Running in the rain
I went for a 2 and half hour run. I went on a few other shorter ones but on a day where it properly properly rained I went for a run and got a bit lost and ended up at the sea and ran along a path that turned into a country park with trees and grass on one side of the path and the sea on the other and I found it disorienting and the rain was the best thing and I ended up very very thirsty and thought about my friend John when I saw raspberries on the side of the cycle path and remembered him telling me about crashing on a long run in Edinburgh and having to eat raspberries to get up and going again.
I Wish I Were Lonely
‘What do you mean I have to put my phone under my chair?’ I thought as everyone else followed this instruction and then they made me put it in the centre of the room in a circle with everyone else’s. A show where you leave your phone on. Where every call during the show is answered. This show was designed for me. This show was designed to change me. They didn’t know that. And as I saw it levelling up to do it I closed myself off. There’s a Terry Pratchett reference for this moment (there always is in my head) – where Granny Weatherwax catches a sword in Maskerade, without a scratch. ‘No witch can magic iron’ they say. And she can’t. She just saves up the injury and lets the wound happen when she has returned home. I had to do that. I had to box up everything it asked of my head and my heart and the way the internet weaves into these things for me and cover it, muffle it, until I have the space. I don’t right now. But a weekend is going into my diary now where I will turn off my phone and do all of the crying and thinking and resolution making that this show requires. It’s also raw and beautiful and re-reveals to you how our phones are little creatures in our lives. Humming and chirruping from a circle in the centre of the room.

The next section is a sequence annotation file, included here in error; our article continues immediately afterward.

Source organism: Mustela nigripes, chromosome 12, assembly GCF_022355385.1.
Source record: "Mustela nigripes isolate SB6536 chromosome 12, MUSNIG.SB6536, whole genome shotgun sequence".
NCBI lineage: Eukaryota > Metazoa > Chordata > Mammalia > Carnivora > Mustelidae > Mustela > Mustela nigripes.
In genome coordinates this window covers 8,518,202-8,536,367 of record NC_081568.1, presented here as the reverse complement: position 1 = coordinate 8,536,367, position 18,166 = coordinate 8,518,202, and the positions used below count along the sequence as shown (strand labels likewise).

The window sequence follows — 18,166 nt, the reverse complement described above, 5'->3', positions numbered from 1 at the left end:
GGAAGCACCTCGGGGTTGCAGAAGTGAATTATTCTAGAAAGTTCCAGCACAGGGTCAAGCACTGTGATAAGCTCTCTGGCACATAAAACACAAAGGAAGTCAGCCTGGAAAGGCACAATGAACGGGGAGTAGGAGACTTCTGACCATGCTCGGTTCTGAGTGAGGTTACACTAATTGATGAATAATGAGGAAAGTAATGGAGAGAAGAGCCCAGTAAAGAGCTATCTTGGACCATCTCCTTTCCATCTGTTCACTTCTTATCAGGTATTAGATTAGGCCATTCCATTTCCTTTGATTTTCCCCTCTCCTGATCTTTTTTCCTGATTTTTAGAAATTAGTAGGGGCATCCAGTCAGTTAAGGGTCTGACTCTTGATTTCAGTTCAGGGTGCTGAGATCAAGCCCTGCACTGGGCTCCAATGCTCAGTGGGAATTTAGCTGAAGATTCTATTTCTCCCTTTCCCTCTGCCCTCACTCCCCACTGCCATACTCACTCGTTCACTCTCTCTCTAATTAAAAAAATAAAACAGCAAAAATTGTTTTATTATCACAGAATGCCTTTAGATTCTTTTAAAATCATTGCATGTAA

Stand By for Tape Back Up
I put on an early version of this at Performance in the Pub and it was a real pleasure to see the full version. Ross Sutherland is charming in a shambolically, shimmeringly intelligent kind of way. The kind of mind that tends towards collapsing in on itself, an intelligence too heavy for a heart at times. A show-poem. Spoken word about the loss of Ross’ grandfather, an important person in his life, told to the backing of the video found on the last video tape he recorded to. Through loops of Fresh Prince, Ghostbusters, cricket and Crystal Maze Ross spins concentric rings around questions of life, death, living, and the things the people we love leave with us.
A trip to Glasgow
I went with 3 relative strangers on a trip to Glasgow to see Bonehouse play. It was really fun. It was a little bit like being at uni again where you make friends because you’re next to one another and then suddenly find out you’re having a brilliant time. Friends, now.
How to Occupy an Oil Rig
This is the show that people keep on talking about in the same breath as mine – understandable, it’s a show about protest at St. Stephens that admits that you’re all in the room together and is about the importance of hope and, in the end, stories we tell about a better world. It sounds the same. Very very different though. Charming performances. I liked the ‘author’ role Dan Bye played (himself, essentially), the staging was smart, lively, the performers Jack and Kathryn welcoming, open, funny. I loved the threads of a story rebelling against its writer, of the twist in the tale (no spoilers) about the other half of the romance, and the instructional format. I think these could all rise to the surface a bit more, even. I would be interested as to how this show would feel for someone who wasn’t a protestor.
Swimming in Loch Lomond